Know Your Anatomy: Why You Should Look at Your Vulva and Vaginal Opening
Just as it’s important to do a skin check or a breast self-exam, it’s a good idea to look at your vulva on a regular basis. Not only does a vulvar self-exam help you be more knowledgeable about your own body, it also can help you stay on top of your health.
Chances are, though, if you’ve grown up in the United States, the idea of a vulvar self-exam might seem uncomfortable or strange. In your sex ed courses, you may not have been taught about external female anatomy or the huge diversity of what a healthy vulva can look like. You may have gone your entire life without seeing another vulva, and you may have never seen your own. For these reasons (and many others), there is a very real sense of shame and embarrassment when it comes to talking about female genital health. All of these things combined can lead to some extremely negative health outcomes, and we strongly believe it should not be that way.
While you may not need to look at your vulva every month and it should not replace your gynecological checkups, it can be helpful to better understand your body and spot problems. Let’s take a closer look at how to perform a vulvar self-exam and why it’s important.
“Vulva” vs. “vagina”: What's the difference?
Many people use the terms “vulva” and “vagina” interchangeably, but there is actually a difference. As the Cleveland Clinic puts it, “your vagina is a canal-like organ located inside of your body that opens outside of your body. It’s a powerful passage that leads from your uterus (inside of your body) to your vulva, which includes your external reproductive organs, or genitals.” In other words, your vulva is the part of your anatomy that’s on the outside of your body (it includes the your clitoris, labia, and vaginal opening), and your vagina is a tunnel inside your body that leads to your uterus.
How to look at your vulva and vaginal opening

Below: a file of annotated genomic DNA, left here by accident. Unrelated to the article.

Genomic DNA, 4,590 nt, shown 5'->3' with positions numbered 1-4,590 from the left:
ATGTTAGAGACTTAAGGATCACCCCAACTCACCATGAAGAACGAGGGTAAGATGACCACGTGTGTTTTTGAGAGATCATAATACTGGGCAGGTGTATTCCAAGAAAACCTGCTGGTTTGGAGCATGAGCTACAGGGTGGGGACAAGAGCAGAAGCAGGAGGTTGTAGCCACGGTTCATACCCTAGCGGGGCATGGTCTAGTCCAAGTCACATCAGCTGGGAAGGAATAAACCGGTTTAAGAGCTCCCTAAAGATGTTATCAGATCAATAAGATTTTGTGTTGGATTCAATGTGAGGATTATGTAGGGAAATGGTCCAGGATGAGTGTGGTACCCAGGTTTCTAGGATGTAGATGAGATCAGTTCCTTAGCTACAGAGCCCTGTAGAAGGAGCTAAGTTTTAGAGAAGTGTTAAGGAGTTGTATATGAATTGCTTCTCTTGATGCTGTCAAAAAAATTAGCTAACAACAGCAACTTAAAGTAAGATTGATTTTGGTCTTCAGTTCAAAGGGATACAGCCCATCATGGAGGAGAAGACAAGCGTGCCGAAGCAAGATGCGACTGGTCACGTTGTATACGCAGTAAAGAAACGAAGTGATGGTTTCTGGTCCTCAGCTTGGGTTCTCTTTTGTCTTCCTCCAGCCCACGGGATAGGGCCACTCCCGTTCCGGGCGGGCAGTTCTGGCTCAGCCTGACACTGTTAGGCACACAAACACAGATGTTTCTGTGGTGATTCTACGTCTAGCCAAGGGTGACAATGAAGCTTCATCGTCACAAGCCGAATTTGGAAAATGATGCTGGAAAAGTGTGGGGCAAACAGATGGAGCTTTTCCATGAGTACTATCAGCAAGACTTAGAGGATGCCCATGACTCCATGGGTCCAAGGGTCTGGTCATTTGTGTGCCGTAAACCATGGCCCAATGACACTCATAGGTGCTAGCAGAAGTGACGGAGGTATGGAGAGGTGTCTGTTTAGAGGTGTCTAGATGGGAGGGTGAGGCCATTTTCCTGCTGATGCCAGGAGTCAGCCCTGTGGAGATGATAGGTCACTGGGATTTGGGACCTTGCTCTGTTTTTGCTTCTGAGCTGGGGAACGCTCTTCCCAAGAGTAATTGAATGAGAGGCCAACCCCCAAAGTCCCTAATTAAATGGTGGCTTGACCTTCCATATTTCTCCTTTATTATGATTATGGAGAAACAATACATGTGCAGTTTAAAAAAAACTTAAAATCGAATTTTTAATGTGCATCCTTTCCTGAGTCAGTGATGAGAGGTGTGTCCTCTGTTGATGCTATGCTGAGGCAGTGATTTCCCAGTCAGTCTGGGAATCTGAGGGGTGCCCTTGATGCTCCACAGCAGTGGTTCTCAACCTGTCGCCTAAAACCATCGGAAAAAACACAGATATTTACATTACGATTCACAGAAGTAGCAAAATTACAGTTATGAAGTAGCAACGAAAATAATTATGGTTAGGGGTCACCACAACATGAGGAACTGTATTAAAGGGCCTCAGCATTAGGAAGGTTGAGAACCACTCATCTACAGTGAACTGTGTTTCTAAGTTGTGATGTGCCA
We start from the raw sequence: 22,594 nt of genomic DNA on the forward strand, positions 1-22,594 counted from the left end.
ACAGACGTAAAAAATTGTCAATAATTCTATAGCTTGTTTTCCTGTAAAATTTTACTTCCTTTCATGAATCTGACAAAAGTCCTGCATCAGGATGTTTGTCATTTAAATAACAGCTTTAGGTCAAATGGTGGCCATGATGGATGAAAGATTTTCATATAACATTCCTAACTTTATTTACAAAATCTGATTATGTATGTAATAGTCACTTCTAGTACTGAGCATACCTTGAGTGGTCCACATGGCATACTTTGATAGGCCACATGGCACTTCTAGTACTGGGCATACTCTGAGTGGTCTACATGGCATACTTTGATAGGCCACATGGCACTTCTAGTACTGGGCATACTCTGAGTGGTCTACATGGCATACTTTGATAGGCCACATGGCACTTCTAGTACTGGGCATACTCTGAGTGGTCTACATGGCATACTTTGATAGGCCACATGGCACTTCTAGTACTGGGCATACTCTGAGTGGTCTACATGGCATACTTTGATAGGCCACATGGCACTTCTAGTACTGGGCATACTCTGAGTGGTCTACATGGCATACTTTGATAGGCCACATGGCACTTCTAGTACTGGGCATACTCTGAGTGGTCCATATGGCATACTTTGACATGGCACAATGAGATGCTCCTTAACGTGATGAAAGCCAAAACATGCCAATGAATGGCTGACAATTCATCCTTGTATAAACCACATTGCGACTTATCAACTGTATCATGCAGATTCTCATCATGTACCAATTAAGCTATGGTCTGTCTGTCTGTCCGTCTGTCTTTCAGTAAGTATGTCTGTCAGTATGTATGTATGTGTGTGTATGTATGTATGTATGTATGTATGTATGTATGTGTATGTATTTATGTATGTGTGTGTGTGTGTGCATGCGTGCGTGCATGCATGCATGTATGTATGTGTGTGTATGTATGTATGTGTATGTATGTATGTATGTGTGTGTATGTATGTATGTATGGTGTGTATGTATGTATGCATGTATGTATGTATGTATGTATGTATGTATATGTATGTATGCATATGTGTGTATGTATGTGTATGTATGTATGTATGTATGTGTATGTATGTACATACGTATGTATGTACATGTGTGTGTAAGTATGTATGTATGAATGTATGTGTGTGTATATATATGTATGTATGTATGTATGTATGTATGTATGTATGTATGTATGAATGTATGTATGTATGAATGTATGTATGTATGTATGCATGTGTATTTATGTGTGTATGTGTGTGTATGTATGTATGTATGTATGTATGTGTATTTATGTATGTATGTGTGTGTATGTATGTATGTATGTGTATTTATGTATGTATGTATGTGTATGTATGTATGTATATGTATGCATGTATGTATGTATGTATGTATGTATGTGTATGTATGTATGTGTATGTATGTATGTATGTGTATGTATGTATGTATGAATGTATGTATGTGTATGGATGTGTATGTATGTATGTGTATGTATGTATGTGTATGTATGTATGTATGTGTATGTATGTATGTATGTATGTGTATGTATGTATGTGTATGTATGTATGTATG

If it’s your first time, it’s normal to feel anxious, unsure, or uncomfortable about looking at your vulva and vaginal opening. It’s completely understandable to wonder if your vulva is “normal.” The truth is, however, there is no universal definition of what a “normal” vulva looks like! Healthy vulvas come in many different shapes, colors, and sizes, and it’s for this reason that Women’s Health Victoria created The Labia Library, a resource that includes a photo gallery to show the natural diversity of women’s genitals.
While there’s lots of variety in what vulvas can look like, there are a few parts to the anatomy that you can identify, such as your clitoris (or clitoral hood), your labia majora and labia minora, and your vaginal opening. As a starting point, it might be helpful to check out a diagram of the external female genital anatomy so you know what you’re looking at.
Experts recommend looking at your vulva when you are in between periods. It’s important to remember, too, that it can be easy for bacteria to enter the vagina. Before you begin, make sure to wash and dry your hands thoroughly.
When you are ready, find a spot in your home where you feel comfortable. There are a few positions that you can try. You might try spreading a towel on the floor and sitting on top of it with your back against a wall or propped up by pillows. Then, spread your legs, bend your knees, and keep your feet on the floor. You can also stand in the bathroom with one foot on the ground and one foot on the toilet or edge of the tub. Relax your pelvic floor muscles and use a handheld or floor-length mirror to take a look.
Everyone’s body and anatomy is unique, and there are lots of factors that can affect how your vulva looks, such as where you are in your menstrual cycle and whether you’ve given birth. It may take a few self exams in different positions for you to learn what normal looks like for you.
How a vulvar self-exam can help with pelvic organ prolapse
While there are many benefits to looking at your vulva, there are some specific ways it can help you if you have prolapse or suspect you may have it.
Depending on your specific symptoms, it’s possible that you may be able to see your prolapse from the outside of your body. It might look like a bulge or something that is “coming out”. It’s also possible that you may feel your prolapse symptoms more intensely after certain activities or exercise. Your prolapse may be more visible during these times, so it can be helpful to look at your vulva/vaginal opening when you are feeling heaviness in your pelvic area. Sometimes it can be difficult to describe what you’re experiencing to your healthcare provider, so you can also take pictures on your phone to show your provider at your appointment.
**Medical Disclaimer: This post is intended to provide information and resources only. This post or any of the information contained within should not be used as a substitute for professional diagnosis, treatment, or advice. Always seek the guidance of your qualified healthcare provider with any questions you may have regarding your healthcare, conditions, and recommended treatment.